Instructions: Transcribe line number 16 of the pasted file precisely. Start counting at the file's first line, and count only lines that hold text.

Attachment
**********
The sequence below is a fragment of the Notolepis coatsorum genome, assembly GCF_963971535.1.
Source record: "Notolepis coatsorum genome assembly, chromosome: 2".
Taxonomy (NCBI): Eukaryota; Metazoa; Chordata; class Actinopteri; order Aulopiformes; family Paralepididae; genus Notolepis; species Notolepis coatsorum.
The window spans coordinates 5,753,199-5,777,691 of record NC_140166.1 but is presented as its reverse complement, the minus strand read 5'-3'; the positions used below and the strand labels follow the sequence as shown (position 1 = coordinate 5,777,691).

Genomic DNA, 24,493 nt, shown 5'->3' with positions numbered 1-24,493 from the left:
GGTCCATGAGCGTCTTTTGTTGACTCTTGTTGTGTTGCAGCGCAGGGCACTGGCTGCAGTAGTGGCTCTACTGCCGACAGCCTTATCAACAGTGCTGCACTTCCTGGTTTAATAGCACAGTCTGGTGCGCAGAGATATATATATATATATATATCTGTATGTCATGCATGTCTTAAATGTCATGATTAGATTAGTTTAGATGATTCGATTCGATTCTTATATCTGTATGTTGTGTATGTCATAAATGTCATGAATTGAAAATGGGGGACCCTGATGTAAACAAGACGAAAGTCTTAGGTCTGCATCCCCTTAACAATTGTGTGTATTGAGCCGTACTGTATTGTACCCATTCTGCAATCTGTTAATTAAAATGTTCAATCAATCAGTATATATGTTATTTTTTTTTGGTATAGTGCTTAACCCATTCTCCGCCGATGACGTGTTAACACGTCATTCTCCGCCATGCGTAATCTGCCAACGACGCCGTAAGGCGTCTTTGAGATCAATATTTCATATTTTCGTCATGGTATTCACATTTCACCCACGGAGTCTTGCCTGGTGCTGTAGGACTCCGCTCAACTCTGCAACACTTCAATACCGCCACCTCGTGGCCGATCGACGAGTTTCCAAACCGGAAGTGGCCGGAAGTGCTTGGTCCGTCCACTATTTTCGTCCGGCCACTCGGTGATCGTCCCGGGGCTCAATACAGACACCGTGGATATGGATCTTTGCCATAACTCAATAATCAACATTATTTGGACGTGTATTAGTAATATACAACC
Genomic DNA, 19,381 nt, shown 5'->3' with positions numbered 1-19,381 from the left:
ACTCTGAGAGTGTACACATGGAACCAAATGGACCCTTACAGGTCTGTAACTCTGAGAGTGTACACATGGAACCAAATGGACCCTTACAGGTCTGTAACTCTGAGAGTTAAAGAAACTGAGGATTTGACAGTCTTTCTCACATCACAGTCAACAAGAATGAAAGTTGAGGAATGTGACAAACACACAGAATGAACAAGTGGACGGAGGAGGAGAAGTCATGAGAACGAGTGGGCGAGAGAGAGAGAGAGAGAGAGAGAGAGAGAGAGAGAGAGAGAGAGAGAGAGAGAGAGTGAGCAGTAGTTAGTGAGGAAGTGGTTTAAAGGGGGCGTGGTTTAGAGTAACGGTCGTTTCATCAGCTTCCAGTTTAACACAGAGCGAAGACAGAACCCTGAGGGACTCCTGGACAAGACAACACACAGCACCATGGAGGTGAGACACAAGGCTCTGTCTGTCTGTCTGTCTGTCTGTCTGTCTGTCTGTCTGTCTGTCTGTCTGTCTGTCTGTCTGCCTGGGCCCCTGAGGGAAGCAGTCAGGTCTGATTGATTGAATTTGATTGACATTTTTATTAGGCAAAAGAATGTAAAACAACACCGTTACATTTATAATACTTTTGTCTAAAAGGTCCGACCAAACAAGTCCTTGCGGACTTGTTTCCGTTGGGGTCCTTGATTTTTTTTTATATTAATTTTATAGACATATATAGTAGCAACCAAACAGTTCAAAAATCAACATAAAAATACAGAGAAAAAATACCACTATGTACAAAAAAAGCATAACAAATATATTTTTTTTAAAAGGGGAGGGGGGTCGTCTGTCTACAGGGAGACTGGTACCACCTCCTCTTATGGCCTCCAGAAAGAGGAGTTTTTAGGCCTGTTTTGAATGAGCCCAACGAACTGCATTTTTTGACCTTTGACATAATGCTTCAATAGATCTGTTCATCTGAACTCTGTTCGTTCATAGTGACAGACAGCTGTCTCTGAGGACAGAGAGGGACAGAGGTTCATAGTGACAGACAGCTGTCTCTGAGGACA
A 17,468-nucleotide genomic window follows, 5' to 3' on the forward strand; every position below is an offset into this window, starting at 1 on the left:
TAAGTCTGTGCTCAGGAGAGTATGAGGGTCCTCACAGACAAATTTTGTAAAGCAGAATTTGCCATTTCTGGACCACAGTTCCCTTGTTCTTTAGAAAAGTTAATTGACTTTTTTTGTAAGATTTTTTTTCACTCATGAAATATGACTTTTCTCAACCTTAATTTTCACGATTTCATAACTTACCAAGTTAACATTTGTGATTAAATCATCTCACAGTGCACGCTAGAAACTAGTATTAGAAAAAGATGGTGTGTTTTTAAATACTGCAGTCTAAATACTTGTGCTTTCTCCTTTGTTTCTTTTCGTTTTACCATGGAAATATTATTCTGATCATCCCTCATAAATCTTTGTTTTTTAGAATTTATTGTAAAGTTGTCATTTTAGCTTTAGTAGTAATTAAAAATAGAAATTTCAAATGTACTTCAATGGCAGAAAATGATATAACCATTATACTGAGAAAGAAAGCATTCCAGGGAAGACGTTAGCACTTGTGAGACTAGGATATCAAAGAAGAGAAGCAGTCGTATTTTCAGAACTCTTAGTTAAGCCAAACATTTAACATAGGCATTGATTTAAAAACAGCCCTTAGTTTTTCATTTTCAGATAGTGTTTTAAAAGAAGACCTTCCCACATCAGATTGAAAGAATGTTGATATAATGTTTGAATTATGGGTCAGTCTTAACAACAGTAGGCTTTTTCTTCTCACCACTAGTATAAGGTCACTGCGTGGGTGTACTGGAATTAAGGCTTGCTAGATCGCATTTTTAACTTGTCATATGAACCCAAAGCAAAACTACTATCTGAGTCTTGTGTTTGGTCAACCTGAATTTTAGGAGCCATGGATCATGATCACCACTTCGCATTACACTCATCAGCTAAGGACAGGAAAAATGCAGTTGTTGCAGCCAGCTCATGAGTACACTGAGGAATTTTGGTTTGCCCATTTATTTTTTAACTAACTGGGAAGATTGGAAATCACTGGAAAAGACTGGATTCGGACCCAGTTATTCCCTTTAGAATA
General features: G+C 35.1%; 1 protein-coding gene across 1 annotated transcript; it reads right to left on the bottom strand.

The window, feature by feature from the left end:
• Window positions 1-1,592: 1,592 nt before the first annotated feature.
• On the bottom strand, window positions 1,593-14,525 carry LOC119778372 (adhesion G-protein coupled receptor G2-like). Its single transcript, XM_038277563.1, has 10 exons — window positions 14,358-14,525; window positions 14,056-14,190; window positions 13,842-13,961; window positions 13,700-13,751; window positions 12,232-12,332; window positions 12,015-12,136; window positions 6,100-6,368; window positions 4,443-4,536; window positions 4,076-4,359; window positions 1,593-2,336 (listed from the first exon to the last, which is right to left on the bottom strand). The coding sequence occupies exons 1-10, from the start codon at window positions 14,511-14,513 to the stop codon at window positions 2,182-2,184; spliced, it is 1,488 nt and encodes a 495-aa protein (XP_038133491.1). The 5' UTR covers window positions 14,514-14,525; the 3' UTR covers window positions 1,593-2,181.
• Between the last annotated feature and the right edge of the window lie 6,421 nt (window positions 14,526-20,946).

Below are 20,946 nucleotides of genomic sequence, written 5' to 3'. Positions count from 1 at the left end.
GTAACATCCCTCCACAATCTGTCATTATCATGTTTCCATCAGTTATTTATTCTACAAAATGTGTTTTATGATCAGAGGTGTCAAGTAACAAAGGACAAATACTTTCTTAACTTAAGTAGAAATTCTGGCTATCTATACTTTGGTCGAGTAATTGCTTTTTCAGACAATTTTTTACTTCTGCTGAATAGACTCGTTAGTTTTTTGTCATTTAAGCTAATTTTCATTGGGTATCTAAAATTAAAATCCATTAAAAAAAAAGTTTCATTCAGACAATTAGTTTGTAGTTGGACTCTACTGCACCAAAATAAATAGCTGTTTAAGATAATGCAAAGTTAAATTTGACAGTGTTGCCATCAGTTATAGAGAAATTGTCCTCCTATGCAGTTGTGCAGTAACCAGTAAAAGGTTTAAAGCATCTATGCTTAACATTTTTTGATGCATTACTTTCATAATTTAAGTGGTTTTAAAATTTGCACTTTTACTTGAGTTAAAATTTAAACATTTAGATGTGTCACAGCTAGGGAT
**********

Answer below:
Below are 20,946 nucleotides of genomic sequence, written 5' to 3'. Positions count from 1 at the left end.